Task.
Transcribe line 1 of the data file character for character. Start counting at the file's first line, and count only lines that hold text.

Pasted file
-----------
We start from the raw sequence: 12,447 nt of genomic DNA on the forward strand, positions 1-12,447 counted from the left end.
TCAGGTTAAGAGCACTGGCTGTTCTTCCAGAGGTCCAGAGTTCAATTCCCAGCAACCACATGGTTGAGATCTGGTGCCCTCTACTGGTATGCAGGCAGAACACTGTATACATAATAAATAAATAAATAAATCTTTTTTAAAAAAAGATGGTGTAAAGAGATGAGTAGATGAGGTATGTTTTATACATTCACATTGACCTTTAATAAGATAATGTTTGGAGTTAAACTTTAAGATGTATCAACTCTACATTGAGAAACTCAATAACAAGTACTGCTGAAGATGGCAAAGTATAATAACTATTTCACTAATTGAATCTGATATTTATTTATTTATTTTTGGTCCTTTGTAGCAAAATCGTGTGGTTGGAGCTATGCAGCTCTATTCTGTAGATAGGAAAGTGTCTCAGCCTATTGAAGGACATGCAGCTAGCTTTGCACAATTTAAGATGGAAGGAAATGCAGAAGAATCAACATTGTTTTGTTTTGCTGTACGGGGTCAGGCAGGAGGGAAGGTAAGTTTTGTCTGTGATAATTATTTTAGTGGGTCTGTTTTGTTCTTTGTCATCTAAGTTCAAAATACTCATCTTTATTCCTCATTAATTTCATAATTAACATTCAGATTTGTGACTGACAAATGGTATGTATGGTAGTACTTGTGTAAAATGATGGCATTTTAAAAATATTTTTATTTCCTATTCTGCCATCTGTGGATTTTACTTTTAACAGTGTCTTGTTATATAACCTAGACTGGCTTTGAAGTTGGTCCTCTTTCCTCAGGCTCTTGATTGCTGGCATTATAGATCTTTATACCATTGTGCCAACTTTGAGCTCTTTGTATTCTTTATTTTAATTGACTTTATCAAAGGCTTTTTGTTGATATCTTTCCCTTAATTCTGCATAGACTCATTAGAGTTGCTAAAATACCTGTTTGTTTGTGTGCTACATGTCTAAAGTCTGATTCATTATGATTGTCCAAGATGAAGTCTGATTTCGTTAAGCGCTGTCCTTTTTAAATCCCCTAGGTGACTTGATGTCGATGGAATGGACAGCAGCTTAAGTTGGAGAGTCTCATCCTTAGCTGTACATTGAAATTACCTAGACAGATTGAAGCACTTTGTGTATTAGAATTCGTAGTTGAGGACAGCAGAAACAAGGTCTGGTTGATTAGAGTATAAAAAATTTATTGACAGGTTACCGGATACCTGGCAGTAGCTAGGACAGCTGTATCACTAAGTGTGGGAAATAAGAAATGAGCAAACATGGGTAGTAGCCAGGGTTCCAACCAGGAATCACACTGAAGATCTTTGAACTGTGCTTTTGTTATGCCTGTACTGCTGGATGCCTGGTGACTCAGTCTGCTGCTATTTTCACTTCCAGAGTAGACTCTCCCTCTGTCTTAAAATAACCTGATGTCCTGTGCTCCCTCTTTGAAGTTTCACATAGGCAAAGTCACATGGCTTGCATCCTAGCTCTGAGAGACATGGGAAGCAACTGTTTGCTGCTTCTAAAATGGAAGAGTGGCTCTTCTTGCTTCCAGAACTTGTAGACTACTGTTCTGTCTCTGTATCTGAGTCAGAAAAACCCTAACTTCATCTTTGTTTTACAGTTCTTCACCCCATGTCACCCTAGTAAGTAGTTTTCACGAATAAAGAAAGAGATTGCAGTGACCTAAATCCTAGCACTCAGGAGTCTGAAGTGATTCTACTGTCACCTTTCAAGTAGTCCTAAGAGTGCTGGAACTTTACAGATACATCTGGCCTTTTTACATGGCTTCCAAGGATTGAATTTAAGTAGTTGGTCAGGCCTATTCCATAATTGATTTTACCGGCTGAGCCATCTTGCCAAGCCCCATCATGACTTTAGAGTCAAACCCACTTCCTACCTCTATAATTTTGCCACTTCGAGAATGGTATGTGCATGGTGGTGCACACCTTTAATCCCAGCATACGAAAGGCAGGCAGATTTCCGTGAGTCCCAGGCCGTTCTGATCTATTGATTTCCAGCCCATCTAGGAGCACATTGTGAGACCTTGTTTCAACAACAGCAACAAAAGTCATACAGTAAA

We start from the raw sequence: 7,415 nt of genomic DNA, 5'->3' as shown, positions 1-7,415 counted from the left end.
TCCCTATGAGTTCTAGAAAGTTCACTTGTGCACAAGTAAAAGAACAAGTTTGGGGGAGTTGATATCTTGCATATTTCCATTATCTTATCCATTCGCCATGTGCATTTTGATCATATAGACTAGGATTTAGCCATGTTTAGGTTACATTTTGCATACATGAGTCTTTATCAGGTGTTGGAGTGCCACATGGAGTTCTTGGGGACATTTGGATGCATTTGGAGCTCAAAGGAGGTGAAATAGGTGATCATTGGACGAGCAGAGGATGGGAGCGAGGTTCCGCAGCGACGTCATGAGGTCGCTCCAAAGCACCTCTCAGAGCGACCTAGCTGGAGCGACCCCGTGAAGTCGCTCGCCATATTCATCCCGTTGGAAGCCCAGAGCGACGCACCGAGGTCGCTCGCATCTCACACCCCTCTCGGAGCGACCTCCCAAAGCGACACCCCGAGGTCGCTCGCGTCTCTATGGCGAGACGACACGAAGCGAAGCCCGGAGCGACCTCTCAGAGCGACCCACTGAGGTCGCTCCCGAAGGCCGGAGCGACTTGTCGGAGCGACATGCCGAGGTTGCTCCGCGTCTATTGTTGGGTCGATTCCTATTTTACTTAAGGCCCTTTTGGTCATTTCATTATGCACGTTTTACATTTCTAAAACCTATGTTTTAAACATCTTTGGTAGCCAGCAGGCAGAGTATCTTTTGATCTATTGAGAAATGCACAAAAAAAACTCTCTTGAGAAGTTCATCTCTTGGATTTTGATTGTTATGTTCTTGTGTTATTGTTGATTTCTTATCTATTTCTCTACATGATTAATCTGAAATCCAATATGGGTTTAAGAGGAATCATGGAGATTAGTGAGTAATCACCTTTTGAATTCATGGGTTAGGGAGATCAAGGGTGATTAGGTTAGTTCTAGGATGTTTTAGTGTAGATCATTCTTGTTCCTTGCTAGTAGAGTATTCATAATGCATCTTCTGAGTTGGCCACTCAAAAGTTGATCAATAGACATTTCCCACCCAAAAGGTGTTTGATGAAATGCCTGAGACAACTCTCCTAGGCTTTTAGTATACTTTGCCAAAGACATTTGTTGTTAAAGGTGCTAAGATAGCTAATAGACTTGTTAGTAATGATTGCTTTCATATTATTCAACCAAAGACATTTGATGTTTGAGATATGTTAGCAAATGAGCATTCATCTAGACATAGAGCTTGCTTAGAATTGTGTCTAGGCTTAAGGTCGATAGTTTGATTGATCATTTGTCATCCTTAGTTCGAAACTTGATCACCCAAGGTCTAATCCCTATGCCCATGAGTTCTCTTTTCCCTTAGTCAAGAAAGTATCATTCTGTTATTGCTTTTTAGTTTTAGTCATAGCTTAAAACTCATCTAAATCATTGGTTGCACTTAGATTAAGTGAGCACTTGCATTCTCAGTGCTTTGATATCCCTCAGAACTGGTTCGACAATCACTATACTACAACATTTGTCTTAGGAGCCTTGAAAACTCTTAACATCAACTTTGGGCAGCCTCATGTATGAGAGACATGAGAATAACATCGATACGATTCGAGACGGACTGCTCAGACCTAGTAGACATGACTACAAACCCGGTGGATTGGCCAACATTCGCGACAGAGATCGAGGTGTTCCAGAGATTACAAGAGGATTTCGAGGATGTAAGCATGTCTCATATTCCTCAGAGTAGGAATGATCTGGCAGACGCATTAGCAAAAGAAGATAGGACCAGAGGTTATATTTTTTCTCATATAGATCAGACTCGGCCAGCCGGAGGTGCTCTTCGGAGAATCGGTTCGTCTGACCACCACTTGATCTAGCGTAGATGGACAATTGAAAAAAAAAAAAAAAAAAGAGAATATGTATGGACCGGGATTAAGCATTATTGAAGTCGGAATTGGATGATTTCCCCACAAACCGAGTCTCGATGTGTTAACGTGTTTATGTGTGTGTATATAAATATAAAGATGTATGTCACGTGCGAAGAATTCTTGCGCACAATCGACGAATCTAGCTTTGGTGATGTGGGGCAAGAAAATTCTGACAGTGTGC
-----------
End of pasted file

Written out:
We start from the raw sequence: 12,447 nt of genomic DNA on the forward strand, positions 1-12,447 counted from the left end.